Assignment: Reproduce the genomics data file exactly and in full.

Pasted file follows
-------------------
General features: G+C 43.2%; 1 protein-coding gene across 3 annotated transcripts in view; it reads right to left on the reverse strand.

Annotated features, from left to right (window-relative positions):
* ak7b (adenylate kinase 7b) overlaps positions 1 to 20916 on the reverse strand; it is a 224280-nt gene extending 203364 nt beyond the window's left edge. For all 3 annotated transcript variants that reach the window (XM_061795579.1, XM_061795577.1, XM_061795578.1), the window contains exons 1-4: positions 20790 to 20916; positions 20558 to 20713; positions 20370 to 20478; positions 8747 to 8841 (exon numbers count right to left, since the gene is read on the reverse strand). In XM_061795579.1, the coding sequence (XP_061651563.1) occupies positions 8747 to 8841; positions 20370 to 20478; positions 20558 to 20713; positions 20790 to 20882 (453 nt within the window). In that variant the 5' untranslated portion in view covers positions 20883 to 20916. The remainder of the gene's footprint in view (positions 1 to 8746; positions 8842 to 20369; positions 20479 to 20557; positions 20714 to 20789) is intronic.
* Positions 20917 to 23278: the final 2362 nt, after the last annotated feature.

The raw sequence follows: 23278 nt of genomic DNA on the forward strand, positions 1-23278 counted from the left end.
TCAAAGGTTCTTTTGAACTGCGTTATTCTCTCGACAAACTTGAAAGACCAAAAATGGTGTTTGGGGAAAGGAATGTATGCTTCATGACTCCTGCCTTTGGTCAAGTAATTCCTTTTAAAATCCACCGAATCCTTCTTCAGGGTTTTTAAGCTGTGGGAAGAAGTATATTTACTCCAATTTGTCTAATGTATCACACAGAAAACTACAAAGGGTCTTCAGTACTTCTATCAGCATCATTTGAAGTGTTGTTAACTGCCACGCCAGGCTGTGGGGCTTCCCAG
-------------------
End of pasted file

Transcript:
General features: G+C 43.2%; 1 protein-coding gene across 3 annotated transcripts in view; it reads right to left on the reverse strand.

Annotated features, from left to right (window-relative positions):
* ak7b (adenylate kinase 7b) overlaps positions 1 to 20916 on the reverse strand; it is a 224280-nt gene extending 203364 nt beyond the window's left edge. For all 3 annotated transcript variants that reach the window (XM_061795579.1, XM_061795577.1, XM_061795578.1), the window contains exons 1-4: positions 20790 to 20916; positions 20558 to 20713; positions 20370 to 20478; positions 8747 to 8841 (exon numbers count right to left, since the gene is read on the reverse strand). In XM_061795579.1, the coding sequence (XP_061651563.1) occupies positions 8747 to 8841; positions 20370 to 20478; positions 20558 to 20713; positions 20790 to 20882 (453 nt within the window). In that variant the 5' untranslated portion in view covers positions 20883 to 20916. The remainder of the gene's footprint in view (positions 1 to 8746; positions 8842 to 20369; positions 20479 to 20557; positions 20714 to 20789) is intronic.
* Positions 20917 to 23278: the final 2362 nt, after the last annotated feature.

The raw sequence follows: 23278 nt of genomic DNA on the forward strand, positions 1-23278 counted from the left end.
TCAAAGGTTCTTTTGAACTGCGTTATTCTCTCGACAAACTTGAAAGACCAAAAATGGTGTTTGGGGAAAGGAATGTATGCTTCATGACTCCTGCCTTTGGTCAAGTAATTCCTTTTAAAATCCACCGAATCCTTCTTCAGGGTTTTTAAGCTGTGGGAAGAAGTATATTTACTCCAATTTGTCTAATGTATCACACAGAAAACTACAAAGGGTCTTCAGTACTTCTATCAGCATCATTTGAAGTGTTGTTAACTGCCACGCCAGGCTGTGGGGCTTCCCAG